Cardio-metabolic syndrome (CMS) is a cluster of diseases and risk factors—including high blood pressure, high blood sugar, unhealthy cholesterol levels and abdominal fat—that puts a person at higher risk of cardiovascular disease and stroke. The underlying causes are obesity, being overweight, physical inactivity and genetic factors.

The coalition will initially focus on an educational campaign to combat childhood obesity. Lattouf outlined plans to bring lessons about nutrition, exercise and the health hazards associated with obesity into Georgia classrooms.

Obesity & Heart Health Related Resources:

Manage Your Blood Pressure & Keep Your Heart Healthy!

Manage blood pressure heart healthDid you know that approximately 90% of all Americans will develop hypertension over their lifetime? One in three adults has high blood pressure, yet, many people don’t even know they have it.

Hypertension or high blood pressure occurs when your blood flows with too much force through your arteries, stretching your arteries beyond a healthy limit and causing microscopic tears. Though our body naturally repairs these tears with scar tissue that tissue also traps plaque and white blood cells, which can turn into blockages, blood clots, and hardened, weakened arteries. These effects in turn prevent blood flow and cause heart tissue to die, causing further severe conditions such as stroke, heart attack, kidney failure, and heart failure.

High blood pressure is the single most significant risk factor for heart disease and can injure or kill you. It is known as the “silent killer” as it shows no symptoms, except in its most extreme cases known as hypertensive crisis, and without knowing it, you can damage your heart, brain, eyes and kidneys.

Blood pressure measures the force pushing against your arterial walls. A blood pressure reading consists of two numbers, systolic and diastolic. The systolic blood pressure is usually the higher number on the top that shows the pressure on the arteries when the heart is beating or contracting. This usually increases as you get older, but is given more attention as it can be major risk factor for heart disease for those 50 years and over. Diastolic blood pressure is the lower number at the bottom that measures the pressure on the arteries between heart beats or when the heart is resting.

It is very important to maintain your blood pressure at a healthy level to avoid severe health conditions. A normal level of blood pressure is less than 120 mm Hg systolic AND less than 80 mm Hg diastolic, so less than 120/80 mm Hg, for ages 20 and over. Keeping your blood pressure within this range can help reduce your risk of overstretched or injured blood vessel walls and blockages that cause your heart to pump harder as well as protect your body so that your tissue receives regular supplies of oxygen-rich blood.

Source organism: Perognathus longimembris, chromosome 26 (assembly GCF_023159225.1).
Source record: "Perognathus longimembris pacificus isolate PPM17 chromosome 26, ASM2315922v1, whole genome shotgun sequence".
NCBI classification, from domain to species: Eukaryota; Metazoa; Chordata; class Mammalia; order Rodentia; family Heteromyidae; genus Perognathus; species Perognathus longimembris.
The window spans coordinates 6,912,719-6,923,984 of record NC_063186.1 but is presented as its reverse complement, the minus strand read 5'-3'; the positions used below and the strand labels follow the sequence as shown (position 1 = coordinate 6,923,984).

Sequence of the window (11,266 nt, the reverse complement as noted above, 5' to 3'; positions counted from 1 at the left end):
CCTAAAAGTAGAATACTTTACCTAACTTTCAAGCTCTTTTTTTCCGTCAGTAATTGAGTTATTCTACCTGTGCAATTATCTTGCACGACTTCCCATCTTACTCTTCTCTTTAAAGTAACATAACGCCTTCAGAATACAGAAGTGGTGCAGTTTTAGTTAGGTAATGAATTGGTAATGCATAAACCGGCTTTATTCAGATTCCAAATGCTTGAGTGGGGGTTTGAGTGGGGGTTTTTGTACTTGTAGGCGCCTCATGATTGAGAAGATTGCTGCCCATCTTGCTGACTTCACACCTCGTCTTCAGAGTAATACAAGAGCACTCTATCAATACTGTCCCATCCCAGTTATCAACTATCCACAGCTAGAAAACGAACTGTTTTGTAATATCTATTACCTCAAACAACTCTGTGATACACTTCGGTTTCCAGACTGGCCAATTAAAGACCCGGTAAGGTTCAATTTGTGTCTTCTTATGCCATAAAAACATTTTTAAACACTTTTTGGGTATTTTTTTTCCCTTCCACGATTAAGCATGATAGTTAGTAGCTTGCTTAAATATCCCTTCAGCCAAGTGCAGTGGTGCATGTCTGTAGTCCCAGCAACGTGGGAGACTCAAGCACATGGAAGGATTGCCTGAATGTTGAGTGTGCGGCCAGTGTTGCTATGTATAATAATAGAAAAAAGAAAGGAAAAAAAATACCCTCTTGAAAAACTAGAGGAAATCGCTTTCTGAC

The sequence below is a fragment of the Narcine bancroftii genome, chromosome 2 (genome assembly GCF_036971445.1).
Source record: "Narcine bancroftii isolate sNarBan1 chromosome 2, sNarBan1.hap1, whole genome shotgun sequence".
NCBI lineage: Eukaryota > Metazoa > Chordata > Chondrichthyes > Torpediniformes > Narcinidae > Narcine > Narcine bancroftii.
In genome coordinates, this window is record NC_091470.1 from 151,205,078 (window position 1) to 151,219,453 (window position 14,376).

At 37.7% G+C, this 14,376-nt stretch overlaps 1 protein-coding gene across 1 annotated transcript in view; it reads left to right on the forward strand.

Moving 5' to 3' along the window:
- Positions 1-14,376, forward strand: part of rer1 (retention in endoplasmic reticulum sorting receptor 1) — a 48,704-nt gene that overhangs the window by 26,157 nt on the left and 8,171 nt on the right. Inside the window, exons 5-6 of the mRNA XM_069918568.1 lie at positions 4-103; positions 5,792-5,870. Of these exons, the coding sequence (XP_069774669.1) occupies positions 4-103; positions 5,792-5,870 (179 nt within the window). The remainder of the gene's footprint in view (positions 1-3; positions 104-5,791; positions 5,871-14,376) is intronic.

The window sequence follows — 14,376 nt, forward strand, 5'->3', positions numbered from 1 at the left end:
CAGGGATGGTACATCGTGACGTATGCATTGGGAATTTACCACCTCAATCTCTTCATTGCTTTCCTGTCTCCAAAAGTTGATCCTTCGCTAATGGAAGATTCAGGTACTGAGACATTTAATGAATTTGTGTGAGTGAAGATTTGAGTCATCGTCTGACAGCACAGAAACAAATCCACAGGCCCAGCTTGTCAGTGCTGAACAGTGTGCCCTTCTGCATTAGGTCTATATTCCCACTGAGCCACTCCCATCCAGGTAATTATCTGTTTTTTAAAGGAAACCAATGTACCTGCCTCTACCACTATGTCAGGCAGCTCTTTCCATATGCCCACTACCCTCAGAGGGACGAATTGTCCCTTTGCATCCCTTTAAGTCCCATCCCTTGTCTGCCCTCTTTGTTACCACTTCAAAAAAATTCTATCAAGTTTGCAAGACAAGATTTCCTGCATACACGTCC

High blood pressure is manageable and with a few lifestyle changes, you can stay healthy and avoid medication:

  1. Eating a heart-healthy diet, which includes reducing sodium as well as saturated and trans fat, cholesterol and added sugars, and eating foods high in whole grain fiber, lean protein, and a variety of colorful fruits and vegetables.
  2. Being physical active and maintaining a healthy weight- 30 minutes a day of moderate physical activity five times a week. Unfit or moderately fit adults had twice the risk for high blood pressure, metabolic syndrome and diabetes than those who were highly fit.
  3. Managing stress
  4. Limiting alcohol- one to two drinks for men and one drink for women
  5. Avoiding tobacco smoke
  6. Regular Blood pressure screenings- the American Heart Association recommends a blood pressure screening at your regular healthcare visit or once every 2 years after age 20, if your blood pressure is more than 120/80 mm Hg. You can also consider home-monitoring.

Emory Healthcare is a proud sponsor of American Heart Association’s My Heart. My Life Campaign that promotes My Life Check –Life’s Simple 7. Eating better is one of the 7 steps to a healthier heart.

Learn more about The Emory Heart & Vascular Center  by visiting: http://www.emoryhealthcare.org/heartandvascular

About Gregory Robertson, MD:
Dr. Robertson specializes in Cardiology and Internal Medicine, and is an Assistant Professor of Medicine at Emory.  He sees patients at Emory Johns Creek Hospital.   He is very experienced in the management of hypertension and some of his other areas of clinical interest include atherosclerosis, cardiac catheterization, cardiovascular disease, valve disease, and peripheral artery disease. Dr. Robertson holds an organizational leadership membership at The American College of Cardiology, and has contributed to multiple publications in his field.